7 Ways To Use Fungi in Permaculture

Fungi in permaculture systems are everywhere, and we can benefit from understanding the roles they play.

Many organisms enjoy consuming mushrooms, and we can organise guilds that bio-diversify permaculture systems. Here are seven ways to use fungi in permaculture.

A source of food

Grow worms, snails and various maggots on spent mushroom substrates, then feed them to chickens, ducks or fish.

Feed the bees

Grow species such as wine caps to supplement the diet of bees, which have been known to feed on the sugars contained in the mycelia.

Pest control

If nematodes are a problem in your garden, why not allow oyster mushrooms to hunt them down and devour them? Plants which are particularly susceptible to nematodes, such as onion, lettuce and tomato, would benefit from this stealthy companion.

Fungi in Permaculture

Break down manure

We can harness manure decomposers such as shaggy mane Coprinus comatus, wine cap Stropharia rugosoannulata, and portabello Agaricus bisporus, among many others, to speed up the process of breaking down manure, thereby reducing unpleasant odours and fly-breeding habitats.

The fast cycling of nitrogenous wastes back into the soil also reduces potential water pollution from runoff.

Clean your pond

In an aquaculture system, use mushrooms as myco-filtration units, to help clean the water as it is cycled from the ponds back to the ponds.

Fatten up some yabbies

Feed spent mushroom logs and straw directly to yabbies, which are classic decomposers and eat just about anything: place the material at the edge of their ponds, partially submerged, and allow the yabbies to decompose the pile at their own pace. Then eat the yabbies or fed them to ducks or fish, or platypus if you’re lucky.

Livestock love fungi

Feed mushrooms to livestock such as pigs, which are well-known lovers of fungi, to help keep them healthy, naturally. Some fungi contain natural antibiotics, immunoenhancers and adaptogens.

Some farmers inoculate their straw or silage with mushroom mycelia, to create a more readily digestible food, higher in protein and food value. They then feed this myceliated food to cows or pigs. Alternatively, the mushrooms can be harvested first, and the spent substrate then fed to livestock.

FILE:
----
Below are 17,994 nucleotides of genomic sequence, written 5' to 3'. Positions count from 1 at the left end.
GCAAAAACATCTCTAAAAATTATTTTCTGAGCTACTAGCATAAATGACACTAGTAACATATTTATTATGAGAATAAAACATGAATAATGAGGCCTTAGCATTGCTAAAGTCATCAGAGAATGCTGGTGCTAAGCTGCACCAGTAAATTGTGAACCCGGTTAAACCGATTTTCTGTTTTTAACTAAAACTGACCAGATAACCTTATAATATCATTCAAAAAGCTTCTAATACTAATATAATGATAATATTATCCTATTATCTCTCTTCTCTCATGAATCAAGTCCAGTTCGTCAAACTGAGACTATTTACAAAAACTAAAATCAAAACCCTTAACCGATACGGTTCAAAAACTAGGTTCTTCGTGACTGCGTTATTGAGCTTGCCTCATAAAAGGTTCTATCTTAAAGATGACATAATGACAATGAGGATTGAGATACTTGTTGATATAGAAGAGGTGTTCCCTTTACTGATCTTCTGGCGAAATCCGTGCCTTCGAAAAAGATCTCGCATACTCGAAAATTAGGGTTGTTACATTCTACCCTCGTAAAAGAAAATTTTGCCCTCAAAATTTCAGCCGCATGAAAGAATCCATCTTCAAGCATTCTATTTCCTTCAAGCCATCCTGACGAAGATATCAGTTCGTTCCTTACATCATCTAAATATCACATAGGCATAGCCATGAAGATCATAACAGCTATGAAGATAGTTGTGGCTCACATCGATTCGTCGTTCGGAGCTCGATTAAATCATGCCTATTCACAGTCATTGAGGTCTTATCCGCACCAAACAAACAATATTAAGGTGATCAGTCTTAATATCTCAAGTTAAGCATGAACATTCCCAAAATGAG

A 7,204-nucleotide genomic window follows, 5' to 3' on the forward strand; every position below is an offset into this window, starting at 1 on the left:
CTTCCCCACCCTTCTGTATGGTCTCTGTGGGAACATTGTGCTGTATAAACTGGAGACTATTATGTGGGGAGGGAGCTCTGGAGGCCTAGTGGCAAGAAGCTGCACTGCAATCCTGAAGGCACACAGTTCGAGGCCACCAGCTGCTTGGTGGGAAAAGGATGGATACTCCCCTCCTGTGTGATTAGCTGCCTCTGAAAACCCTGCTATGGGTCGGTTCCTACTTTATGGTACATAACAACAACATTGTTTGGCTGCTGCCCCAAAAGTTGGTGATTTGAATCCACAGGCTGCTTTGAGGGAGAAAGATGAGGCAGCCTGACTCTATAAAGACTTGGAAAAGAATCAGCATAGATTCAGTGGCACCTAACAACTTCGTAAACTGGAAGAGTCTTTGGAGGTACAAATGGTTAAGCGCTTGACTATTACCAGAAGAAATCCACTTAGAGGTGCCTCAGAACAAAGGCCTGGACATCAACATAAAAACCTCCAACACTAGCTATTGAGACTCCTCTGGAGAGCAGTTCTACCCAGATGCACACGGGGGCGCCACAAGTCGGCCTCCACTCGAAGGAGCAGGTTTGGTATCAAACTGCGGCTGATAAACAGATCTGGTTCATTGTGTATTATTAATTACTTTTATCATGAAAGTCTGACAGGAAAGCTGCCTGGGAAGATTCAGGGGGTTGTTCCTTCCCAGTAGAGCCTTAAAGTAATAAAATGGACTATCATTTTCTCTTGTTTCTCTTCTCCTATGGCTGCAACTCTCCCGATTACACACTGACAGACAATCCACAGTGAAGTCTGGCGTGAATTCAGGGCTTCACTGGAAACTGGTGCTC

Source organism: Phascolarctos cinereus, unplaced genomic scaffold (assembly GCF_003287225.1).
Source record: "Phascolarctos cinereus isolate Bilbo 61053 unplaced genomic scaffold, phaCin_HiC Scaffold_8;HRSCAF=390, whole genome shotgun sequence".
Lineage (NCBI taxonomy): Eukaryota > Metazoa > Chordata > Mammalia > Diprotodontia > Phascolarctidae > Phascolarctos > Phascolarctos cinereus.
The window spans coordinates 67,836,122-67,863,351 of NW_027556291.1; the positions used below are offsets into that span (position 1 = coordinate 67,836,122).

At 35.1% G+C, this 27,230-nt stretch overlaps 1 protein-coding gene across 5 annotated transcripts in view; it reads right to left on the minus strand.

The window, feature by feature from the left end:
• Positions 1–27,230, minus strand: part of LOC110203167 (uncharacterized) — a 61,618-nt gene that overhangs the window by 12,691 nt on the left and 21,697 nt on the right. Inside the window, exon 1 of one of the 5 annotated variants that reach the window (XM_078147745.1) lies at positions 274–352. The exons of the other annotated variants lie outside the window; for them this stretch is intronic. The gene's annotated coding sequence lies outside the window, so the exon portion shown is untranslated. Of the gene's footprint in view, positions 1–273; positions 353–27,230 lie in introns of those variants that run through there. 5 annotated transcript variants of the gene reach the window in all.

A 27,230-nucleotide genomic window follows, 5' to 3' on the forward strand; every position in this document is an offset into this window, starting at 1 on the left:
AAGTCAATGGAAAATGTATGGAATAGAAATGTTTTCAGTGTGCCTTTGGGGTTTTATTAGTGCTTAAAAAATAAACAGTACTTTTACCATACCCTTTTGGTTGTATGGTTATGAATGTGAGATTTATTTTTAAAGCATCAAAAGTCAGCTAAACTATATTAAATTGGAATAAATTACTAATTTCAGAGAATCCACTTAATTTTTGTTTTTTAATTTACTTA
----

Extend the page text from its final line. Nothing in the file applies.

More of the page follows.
Make some grains

Observe which fungi animals seek out, and try to learn why. I feed our chickens, ducks and geese with myceliated grains, which they prefer over fresh, untreated grains; it is easy to make myceliated grains, once you understand a few basics, using nothing more than a bucket of water, some gypsum, grain, and some spawn to start the process.

Fungi in permaculture zones: An example

There is a place for mushrooms in all the zones of your garden. This is how I use them, or plan to.

Zone 0: The kitchen is the starting place for making mushroom cultures, and also the destination for many homegrown mushrooms.

Zone 1: This is where I choose to incubate and fruit many of the mushrooms I grow, because I visit this zone regularly, and use a hose here. Oyster, shiitake and pioppino mushrooms enjoy the shade and humidity offered.

Zone 2: This zone is where I choose to grow my compost lovers, because it’s where the chook pen is. My pathways are made of sawdust and woodchip inoculated with wine cap mycelia. I’m also trying morels Morchella esculenta under the apples. When I pulled out some Spanish heath and piled it up I was rewarded with a crop of wood blewits Lepista nuda, already established here.

growing fungi

Zone 3: This is where we’re going to plant oaks and hazelnuts for truffles, plus the nuts, as well as using the prunings to grow shiitake logs. We’ll also have a small stand of pines for saffron milk caps, slippery Jacks, and if we’re lucky matsutake!

We’ll also plant eucalypts, hopefully to support morels (which are both mycorrhizal and saprophytic), but also for making log stacks of shiitakes, oysters and the other wood lovers. Then there’s the birch grove for birch boletes Leccinum scabrum, and hopefully chaga Inonutus obliquus.

Zone 4: This is our existing forest, which I thin out for timber to make terraces, which I then inoculate with various wood loving mushroom mycelia. We have wild reishi, which are long lived and slow growing, and require little maintenance.

Zone 5: This is wilderness for us, complete with Tasmanian devils, quolls, bandicoots, wallabies and pademelons (truffle lovers), as well as thousands of wild fungi, including enoki (wildgrown look completely different from shop bought).

Will Borowski is the Owner and Operator of Forest Fungi, and is considered an Australian leader in the mycology field. All images courtesy of Will Borowski.

You can find the full version of this article in Issue #3 of Pip Magazine, which is available here.

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